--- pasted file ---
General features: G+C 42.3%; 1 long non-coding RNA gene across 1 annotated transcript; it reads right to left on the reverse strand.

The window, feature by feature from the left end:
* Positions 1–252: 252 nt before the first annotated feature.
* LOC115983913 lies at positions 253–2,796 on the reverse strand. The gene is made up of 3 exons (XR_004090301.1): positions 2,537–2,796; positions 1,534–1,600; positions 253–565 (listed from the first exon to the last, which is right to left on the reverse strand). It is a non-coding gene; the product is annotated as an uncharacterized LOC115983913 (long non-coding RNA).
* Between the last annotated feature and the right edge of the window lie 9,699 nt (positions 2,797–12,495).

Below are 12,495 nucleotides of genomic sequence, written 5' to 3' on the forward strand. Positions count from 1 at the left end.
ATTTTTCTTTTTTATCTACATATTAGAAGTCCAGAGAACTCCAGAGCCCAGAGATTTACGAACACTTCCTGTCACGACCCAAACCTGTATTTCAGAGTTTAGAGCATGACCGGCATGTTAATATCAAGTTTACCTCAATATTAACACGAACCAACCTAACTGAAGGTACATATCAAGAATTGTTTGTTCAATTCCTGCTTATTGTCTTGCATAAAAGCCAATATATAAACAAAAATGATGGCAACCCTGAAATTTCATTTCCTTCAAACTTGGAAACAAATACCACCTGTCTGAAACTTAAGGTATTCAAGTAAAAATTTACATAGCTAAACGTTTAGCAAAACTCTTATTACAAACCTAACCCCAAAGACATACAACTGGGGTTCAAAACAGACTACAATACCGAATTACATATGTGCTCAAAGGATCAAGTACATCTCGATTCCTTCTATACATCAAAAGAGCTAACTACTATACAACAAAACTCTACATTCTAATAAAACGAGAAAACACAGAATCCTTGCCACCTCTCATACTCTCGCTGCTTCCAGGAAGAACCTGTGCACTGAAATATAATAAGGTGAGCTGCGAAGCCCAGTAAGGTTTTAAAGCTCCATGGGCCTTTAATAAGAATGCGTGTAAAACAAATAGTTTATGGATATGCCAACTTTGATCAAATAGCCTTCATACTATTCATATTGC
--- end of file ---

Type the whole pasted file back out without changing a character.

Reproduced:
General features: G+C 42.3%; 1 long non-coding RNA gene across 1 annotated transcript; it reads right to left on the reverse strand.

The window, feature by feature from the left end:
* Positions 1–252: 252 nt before the first annotated feature.
* LOC115983913 lies at positions 253–2,796 on the reverse strand. The gene is made up of 3 exons (XR_004090301.1): positions 2,537–2,796; positions 1,534–1,600; positions 253–565 (listed from the first exon to the last, which is right to left on the reverse strand). It is a non-coding gene; the product is annotated as an uncharacterized LOC115983913 (long non-coding RNA).
* Between the last annotated feature and the right edge of the window lie 9,699 nt (positions 2,797–12,495).

Below are 12,495 nucleotides of genomic sequence, written 5' to 3' on the forward strand. Positions count from 1 at the left end.
ATTTTTCTTTTTTATCTACATATTAGAAGTCCAGAGAACTCCAGAGCCCAGAGATTTACGAACACTTCCTGTCACGACCCAAACCTGTATTTCAGAGTTTAGAGCATGACCGGCATGTTAATATCAAGTTTACCTCAATATTAACACGAACCAACCTAACTGAAGGTACATATCAAGAATTGTTTGTTCAATTCCTGCTTATTGTCTTGCATAAAAGCCAATATATAAACAAAAATGATGGCAACCCTGAAATTTCATTTCCTTCAAACTTGGAAACAAATACCACCTGTCTGAAACTTAAGGTATTCAAGTAAAAATTTACATAGCTAAACGTTTAGCAAAACTCTTATTACAAACCTAACCCCAAAGACATACAACTGGGGTTCAAAACAGACTACAATACCGAATTACATATGTGCTCAAAGGATCAAGTACATCTCGATTCCTTCTATACATCAAAAGAGCTAACTACTATACAACAAAACTCTACATTCTAATAAAACGAGAAAACACAGAATCCTTGCCACCTCTCATACTCTCGCTGCTTCCAGGAAGAACCTGTGCACTGAAATATAATAAGGTGAGCTGCGAAGCCCAGTAAGGTTTTAAAGCTCCATGGGCCTTTAATAAGAATGCGTGTAAAACAAATAGTTTATGGATATGCCAACTTTGATCAAATAGCCTTCATACTATTCATATTGC